Spirituality allows not for replication and measurement, but for the discovering of meaning in the face of the absurdity of life. For, life is indeed absurd: Science might ultimately answer the question of how, however its ability to answer the question of why remains very much in doubt. By definition, God the creator is outside of creation and is not subject to the methods of scientific verification that evolved within His creation. A logical conclusion (using the perspective of modern science) is that God must not exist. To the spiritual believer, this lack of objective verification is unimportant since the creator would stand outside of His creation and thus could not be measured from those within.
–Howard E. Doweiko, Concepts of Chemical Dependency
There was once a powerful dictator who ruled his country with an iron will. Every aspect of life was thought through and worked out according to a rational system. Nothing was left to chance.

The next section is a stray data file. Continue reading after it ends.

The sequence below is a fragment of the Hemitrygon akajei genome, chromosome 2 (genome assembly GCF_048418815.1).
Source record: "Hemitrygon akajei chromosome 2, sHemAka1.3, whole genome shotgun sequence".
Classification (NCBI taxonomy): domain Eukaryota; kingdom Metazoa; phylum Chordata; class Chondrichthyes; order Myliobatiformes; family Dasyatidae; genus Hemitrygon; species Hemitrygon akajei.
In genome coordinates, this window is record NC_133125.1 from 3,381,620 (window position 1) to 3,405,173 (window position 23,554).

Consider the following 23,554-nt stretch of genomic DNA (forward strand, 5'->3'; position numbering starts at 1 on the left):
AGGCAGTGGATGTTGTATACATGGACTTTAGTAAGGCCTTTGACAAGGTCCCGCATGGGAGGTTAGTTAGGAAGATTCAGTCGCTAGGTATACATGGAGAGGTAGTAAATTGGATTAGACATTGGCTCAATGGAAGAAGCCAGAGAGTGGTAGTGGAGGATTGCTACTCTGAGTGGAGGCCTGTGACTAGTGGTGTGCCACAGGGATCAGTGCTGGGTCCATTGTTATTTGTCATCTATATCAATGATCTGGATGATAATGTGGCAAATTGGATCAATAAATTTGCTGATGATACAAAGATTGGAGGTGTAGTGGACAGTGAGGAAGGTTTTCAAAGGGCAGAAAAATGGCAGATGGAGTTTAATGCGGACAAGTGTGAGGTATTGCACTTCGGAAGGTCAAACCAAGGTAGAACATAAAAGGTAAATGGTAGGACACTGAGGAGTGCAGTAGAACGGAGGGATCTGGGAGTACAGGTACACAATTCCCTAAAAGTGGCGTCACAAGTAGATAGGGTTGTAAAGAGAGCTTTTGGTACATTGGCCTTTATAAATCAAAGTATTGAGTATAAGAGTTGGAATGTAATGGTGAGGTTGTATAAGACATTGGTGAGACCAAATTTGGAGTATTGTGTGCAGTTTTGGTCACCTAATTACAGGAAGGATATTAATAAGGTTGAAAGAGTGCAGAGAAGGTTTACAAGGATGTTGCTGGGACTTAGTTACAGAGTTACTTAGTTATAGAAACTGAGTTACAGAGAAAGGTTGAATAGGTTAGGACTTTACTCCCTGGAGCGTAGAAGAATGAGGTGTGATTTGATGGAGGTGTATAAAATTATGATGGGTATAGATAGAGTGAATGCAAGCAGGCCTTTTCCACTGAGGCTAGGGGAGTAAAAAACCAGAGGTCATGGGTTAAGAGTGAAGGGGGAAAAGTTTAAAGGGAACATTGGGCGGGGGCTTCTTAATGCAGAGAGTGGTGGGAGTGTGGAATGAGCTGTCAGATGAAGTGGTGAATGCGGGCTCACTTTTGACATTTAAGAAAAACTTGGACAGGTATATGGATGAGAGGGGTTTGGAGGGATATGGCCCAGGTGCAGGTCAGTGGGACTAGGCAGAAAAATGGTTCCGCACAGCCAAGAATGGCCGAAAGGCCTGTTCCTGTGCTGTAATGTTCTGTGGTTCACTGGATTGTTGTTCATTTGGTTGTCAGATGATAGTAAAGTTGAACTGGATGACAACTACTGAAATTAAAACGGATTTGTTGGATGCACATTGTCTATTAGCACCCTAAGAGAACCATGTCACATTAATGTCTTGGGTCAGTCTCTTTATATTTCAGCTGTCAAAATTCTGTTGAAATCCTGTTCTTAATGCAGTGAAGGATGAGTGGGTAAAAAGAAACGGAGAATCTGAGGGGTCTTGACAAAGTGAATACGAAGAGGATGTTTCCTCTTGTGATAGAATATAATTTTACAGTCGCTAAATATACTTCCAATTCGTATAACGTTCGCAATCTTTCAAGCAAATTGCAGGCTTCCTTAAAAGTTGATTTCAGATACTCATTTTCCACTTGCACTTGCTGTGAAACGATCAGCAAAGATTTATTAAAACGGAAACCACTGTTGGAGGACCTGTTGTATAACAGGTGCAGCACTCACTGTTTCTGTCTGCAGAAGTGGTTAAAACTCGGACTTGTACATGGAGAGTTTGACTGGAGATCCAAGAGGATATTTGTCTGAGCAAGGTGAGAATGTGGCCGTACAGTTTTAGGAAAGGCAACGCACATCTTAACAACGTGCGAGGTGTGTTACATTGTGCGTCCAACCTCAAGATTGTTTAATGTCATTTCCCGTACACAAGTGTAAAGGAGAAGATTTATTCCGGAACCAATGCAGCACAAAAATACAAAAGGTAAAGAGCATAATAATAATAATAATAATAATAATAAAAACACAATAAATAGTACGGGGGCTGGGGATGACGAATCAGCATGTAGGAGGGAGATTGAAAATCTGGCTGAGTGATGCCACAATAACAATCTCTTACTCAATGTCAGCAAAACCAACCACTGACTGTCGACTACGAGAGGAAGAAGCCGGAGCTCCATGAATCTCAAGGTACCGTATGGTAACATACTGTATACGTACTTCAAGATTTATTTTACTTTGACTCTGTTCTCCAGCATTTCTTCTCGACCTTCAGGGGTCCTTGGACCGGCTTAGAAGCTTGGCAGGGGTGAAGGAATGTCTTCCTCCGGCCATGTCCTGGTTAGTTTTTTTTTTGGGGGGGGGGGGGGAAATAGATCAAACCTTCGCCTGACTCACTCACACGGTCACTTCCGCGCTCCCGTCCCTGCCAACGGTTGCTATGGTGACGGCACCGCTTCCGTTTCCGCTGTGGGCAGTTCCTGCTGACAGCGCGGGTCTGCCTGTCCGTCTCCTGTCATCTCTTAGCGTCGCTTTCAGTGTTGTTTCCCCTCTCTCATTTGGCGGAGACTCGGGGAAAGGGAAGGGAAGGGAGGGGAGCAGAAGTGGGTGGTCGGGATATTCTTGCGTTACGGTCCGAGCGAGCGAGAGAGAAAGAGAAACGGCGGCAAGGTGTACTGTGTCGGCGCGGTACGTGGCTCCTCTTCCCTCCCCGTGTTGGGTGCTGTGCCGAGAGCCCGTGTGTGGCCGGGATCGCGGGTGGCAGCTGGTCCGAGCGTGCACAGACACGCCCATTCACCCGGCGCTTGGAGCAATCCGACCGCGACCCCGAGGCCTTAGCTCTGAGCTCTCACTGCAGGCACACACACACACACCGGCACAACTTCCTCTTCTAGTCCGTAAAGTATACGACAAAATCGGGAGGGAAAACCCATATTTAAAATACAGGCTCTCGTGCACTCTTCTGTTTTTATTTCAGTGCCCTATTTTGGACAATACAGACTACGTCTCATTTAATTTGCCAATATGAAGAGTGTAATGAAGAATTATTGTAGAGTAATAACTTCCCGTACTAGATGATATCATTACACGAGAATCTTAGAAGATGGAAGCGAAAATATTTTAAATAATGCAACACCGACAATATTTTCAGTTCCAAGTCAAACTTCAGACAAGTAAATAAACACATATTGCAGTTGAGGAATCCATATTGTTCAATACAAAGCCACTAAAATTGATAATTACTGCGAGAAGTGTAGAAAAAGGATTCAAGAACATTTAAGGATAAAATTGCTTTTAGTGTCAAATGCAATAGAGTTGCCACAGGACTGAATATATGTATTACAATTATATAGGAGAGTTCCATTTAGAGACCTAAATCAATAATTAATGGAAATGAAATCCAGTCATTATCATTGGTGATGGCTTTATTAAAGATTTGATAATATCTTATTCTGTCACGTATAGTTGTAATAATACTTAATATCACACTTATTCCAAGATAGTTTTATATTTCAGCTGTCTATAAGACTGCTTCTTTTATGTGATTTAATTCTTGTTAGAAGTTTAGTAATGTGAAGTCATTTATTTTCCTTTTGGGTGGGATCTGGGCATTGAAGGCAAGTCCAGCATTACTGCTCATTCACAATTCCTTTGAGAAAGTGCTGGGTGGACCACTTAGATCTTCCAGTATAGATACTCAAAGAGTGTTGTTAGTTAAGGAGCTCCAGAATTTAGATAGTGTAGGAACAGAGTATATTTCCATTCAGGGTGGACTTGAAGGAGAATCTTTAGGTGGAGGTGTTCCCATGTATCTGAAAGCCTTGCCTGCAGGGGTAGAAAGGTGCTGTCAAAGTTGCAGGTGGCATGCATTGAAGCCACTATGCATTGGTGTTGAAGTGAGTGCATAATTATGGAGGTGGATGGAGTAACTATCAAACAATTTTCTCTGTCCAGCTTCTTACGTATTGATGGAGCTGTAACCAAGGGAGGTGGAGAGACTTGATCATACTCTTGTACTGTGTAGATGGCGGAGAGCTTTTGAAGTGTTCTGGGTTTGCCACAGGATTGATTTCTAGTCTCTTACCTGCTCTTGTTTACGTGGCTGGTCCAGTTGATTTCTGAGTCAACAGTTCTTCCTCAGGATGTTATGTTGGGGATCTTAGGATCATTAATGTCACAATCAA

The dictator noticed that the water sources around the country were erratic and in some cases dangerous. There were thousands of springs of water, often in the middle of towns and cities. They could be useful, but sometimes they caused floods, sometimes they got polluted, and often they burst out in new places and damaged roads, fields, and houses.
The dictator decided on a sensible, rational policy. The whole country, or at least every part where there was any suggestion of water, would be paved over with concrete so thick that no spring of water could ever penetrate it. The water that people needed would be brought to them by a complex system of pipes. Furthermore, the dictator decided, he would use the opportunity, while he was at it, to put into the water various chemicals that would make the people healthy. With the dictator controlling the supply, everyone would have what he decided they needed, and there wouldn’t be any more nuisance from unregulated springs.